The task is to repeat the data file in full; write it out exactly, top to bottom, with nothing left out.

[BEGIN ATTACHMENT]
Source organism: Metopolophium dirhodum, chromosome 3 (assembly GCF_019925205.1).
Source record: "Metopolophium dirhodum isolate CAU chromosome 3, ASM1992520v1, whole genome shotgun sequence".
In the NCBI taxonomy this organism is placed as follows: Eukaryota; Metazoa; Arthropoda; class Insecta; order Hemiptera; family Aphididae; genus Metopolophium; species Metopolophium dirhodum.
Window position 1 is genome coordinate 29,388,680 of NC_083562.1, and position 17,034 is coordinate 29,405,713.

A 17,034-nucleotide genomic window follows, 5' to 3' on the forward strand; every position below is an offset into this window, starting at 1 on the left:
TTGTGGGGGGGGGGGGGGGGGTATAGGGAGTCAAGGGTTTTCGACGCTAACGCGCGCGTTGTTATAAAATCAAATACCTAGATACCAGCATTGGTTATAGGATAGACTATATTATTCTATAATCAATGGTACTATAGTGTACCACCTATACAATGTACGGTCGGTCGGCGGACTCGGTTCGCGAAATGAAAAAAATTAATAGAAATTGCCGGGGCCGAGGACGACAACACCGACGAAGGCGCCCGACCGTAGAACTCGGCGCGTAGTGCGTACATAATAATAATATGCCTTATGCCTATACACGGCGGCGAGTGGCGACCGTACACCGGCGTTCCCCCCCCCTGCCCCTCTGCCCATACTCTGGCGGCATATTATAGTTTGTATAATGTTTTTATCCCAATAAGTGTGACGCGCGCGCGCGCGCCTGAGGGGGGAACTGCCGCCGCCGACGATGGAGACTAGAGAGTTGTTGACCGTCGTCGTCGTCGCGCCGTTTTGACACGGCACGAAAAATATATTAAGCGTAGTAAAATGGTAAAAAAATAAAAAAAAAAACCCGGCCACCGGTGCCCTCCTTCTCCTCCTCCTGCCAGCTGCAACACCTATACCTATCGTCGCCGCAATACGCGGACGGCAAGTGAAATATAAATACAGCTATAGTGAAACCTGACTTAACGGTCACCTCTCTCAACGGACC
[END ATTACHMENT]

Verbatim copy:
Source organism: Metopolophium dirhodum, chromosome 3 (assembly GCF_019925205.1).
Source record: "Metopolophium dirhodum isolate CAU chromosome 3, ASM1992520v1, whole genome shotgun sequence".
In the NCBI taxonomy this organism is placed as follows: Eukaryota; Metazoa; Arthropoda; class Insecta; order Hemiptera; family Aphididae; genus Metopolophium; species Metopolophium dirhodum.
Window position 1 is genome coordinate 29,388,680 of NC_083562.1, and position 17,034 is coordinate 29,405,713.

A 17,034-nucleotide genomic window follows, 5' to 3' on the forward strand; every position below is an offset into this window, starting at 1 on the left:
TTGTGGGGGGGGGGGGGGGGGTATAGGGAGTCAAGGGTTTTCGACGCTAACGCGCGCGTTGTTATAAAATCAAATACCTAGATACCAGCATTGGTTATAGGATAGACTATATTATTCTATAATCAATGGTACTATAGTGTACCACCTATACAATGTACGGTCGGTCGGCGGACTCGGTTCGCGAAATGAAAAAAATTAATAGAAATTGCCGGGGCCGAGGACGACAACACCGACGAAGGCGCCCGACCGTAGAACTCGGCGCGTAGTGCGTACATAATAATAATATGCCTTATGCCTATACACGGCGGCGAGTGGCGACCGTACACCGGCGTTCCCCCCCCCTGCCCCTCTGCCCATACTCTGGCGGCATATTATAGTTTGTATAATGTTTTTATCCCAATAAGTGTGACGCGCGCGCGCGCGCCTGAGGGGGGAACTGCCGCCGCCGACGATGGAGACTAGAGAGTTGTTGACCGTCGTCGTCGTCGCGCCGTTTTGACACGGCACGAAAAATATATTAAGCGTAGTAAAATGGTAAAAAAATAAAAAAAAAAACCCGGCCACCGGTGCCCTCCTTCTCCTCCTCCTGCCAGCTGCAACACCTATACCTATCGTCGCCGCAATACGCGGACGGCAAGTGAAATATAAATACAGCTATAGTGAAACCTGACTTAACGGTCACCTCTCTCAACGGACC